Monday, June 15, 2009

Watercolor of Mission San Luis Rey

This painting is of San Luis Rey Mission in Oceanside, California. I painted it several years ago. It is a beautiful, popular spot for weddings.

I took an unexpected break from posting last week. And I have been doing a different kind of painting...our living room walls! My husband and I have been peeling off old wallpaper, sanding, spackling, and re-painting. We have both been working so hard that things around our house were getting neglected!

Friday, June 5, 2009

Portrait of a Daughter-A Little Work From Head to Toe

My favorite part of any portrait is the actual face. I like to start with it as soon as possible to establish the values (lights and darks) of the whole painting. After I establish the face, I move on to the torso, hands, and feet. But I don’t make it as dark as I intend, yet! I do a little background, a little sky, a little of the tree…and I’ll keep going back over the whole painting with layer after layer of color until I think it’s just right! At this stage of the painting everything looks a bit "chalky".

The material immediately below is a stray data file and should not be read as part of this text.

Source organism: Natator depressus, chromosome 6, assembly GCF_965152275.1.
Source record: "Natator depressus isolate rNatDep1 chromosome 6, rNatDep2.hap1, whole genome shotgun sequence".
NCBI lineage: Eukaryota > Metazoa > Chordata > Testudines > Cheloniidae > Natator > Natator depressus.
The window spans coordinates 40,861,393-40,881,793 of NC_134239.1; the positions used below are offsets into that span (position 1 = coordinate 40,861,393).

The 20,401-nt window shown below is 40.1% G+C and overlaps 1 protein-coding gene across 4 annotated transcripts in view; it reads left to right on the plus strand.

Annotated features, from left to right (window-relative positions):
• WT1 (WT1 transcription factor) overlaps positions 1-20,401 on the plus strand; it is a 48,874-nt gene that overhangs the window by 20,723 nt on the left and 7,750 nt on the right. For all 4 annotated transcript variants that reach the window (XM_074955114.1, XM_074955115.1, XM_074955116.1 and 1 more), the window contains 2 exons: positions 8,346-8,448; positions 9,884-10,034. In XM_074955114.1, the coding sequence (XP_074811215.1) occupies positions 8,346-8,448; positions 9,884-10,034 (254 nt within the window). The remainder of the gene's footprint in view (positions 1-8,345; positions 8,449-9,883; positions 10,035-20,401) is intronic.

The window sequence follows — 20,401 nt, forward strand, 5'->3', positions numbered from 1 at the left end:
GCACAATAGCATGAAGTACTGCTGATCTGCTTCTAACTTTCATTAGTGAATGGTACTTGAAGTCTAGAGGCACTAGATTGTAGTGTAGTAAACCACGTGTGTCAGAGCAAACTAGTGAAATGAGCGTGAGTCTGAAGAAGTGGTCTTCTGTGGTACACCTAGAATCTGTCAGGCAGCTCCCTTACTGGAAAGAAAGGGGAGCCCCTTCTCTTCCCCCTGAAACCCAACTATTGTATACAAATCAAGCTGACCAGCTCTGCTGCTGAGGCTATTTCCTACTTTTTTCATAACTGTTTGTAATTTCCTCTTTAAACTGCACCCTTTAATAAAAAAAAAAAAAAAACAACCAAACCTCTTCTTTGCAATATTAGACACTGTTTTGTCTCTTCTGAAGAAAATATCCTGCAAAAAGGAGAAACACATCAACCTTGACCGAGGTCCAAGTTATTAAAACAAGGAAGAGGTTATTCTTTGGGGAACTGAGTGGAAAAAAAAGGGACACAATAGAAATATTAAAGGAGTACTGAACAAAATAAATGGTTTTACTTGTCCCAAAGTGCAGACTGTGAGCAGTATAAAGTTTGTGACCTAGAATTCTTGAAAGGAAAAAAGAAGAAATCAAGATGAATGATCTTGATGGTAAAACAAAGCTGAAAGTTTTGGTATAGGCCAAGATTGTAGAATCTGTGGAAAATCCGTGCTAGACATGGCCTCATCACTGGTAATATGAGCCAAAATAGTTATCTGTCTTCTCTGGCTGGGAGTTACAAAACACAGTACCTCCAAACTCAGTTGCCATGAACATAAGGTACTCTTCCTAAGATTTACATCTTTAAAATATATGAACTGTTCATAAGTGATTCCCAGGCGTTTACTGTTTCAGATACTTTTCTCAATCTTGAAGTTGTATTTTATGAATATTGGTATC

I have a lot of work to do on the hair to make it look “real”. And I’ll be better able to see how much more to add to the subject herself when I have more of the tree painted in.

Thursday, June 4, 2009

Portrait of a Daughter-More Background Characters!

Continuing on with my watercolor portrait painting, I am adding more background characters. I am painting them very light and pale because I want attention to be on the subject herself instead of the dreamlike background characters.

Monday, June 1, 2009

Portrait of a Daughter-Beginning the Background Characters

This watercolor portrait painting I’m working on will be 22½” x 30”. And it has several little cartoon characters in the background measuring only and inch or two in size. I’m showing you just the beginning stages of five little characters here with the actual pencil drawing on the watercolor paper beside it. I keep a detailed picture of each character nearby, like a video cover or book, for reference as I paint.

In reality these are actually so small that they appear a little blurry because I tried to enlarge them for this post.

Watch how I develop them as the painting process moves along.

A word about copying copyrighted characters: Most of the characters were created by Walt Disney or other artists. I cannot paint these characters and sell them. But I can use them in a portrait background for the purpose of the portrait subject as props to show her personality.